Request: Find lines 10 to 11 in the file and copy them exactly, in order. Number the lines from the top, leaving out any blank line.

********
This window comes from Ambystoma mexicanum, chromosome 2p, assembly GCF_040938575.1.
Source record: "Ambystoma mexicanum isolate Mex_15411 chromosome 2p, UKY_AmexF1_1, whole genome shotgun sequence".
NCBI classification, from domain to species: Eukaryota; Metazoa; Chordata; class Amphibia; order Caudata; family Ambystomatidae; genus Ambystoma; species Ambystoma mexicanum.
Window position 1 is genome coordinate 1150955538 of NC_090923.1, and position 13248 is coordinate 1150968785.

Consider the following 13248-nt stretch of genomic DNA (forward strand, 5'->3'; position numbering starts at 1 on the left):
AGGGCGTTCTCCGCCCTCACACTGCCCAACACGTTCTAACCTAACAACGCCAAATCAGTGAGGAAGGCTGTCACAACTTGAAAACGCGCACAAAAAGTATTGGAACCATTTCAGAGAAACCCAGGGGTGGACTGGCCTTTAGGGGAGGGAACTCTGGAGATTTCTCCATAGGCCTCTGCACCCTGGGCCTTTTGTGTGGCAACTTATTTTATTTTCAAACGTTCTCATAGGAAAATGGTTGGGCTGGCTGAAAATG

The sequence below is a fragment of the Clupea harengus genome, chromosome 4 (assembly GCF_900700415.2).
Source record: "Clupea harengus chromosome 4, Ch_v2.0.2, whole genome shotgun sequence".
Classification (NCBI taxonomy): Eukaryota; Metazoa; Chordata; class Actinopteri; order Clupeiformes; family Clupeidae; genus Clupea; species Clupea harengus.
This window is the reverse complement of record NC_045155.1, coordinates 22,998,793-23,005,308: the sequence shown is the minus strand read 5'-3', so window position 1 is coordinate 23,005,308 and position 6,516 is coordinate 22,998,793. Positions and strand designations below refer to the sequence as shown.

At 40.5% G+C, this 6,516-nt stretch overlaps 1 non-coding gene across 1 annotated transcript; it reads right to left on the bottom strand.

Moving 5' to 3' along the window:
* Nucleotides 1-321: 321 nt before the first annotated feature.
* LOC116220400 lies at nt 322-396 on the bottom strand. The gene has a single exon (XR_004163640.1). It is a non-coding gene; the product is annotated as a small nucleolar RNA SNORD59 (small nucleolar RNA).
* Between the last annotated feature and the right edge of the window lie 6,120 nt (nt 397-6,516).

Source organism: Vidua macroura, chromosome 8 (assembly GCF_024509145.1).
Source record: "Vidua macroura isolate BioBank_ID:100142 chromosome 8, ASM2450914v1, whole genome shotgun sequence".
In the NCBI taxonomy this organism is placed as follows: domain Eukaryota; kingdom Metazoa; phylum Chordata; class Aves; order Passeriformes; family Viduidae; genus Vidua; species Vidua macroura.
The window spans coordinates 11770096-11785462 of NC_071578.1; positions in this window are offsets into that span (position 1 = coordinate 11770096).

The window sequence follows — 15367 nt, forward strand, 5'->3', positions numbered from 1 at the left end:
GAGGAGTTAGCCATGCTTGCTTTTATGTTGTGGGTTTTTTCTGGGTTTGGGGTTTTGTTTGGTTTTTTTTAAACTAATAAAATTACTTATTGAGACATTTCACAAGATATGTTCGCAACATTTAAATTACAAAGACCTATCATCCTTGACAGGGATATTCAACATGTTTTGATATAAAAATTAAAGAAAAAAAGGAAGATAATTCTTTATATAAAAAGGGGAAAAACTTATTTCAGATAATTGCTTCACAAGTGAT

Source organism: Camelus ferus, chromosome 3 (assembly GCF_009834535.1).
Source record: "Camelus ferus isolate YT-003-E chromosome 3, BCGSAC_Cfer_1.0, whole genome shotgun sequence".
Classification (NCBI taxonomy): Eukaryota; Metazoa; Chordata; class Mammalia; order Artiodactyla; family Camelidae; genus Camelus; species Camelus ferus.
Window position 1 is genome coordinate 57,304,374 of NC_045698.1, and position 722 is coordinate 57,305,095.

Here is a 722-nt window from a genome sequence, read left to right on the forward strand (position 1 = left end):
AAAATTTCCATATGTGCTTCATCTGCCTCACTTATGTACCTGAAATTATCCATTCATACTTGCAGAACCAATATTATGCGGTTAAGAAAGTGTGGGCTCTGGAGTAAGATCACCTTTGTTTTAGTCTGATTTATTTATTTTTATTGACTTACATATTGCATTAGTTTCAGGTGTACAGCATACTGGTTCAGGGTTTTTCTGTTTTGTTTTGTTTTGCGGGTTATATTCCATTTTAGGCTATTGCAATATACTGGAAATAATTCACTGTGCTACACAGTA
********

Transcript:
This window is the reverse complement of record NC_045155.1, coordinates 22,998,793-23,005,308: the sequence shown is the minus strand read 5'-3', so window position 1 is coordinate 23,005,308 and position 6,516 is coordinate 22,998,793. Positions and strand designations below refer to the sequence as shown.

At 40.5% G+C, this 6,516-nt stretch overlaps 1 non-coding gene across 1 annotated transcript; it reads right to left on the bottom strand.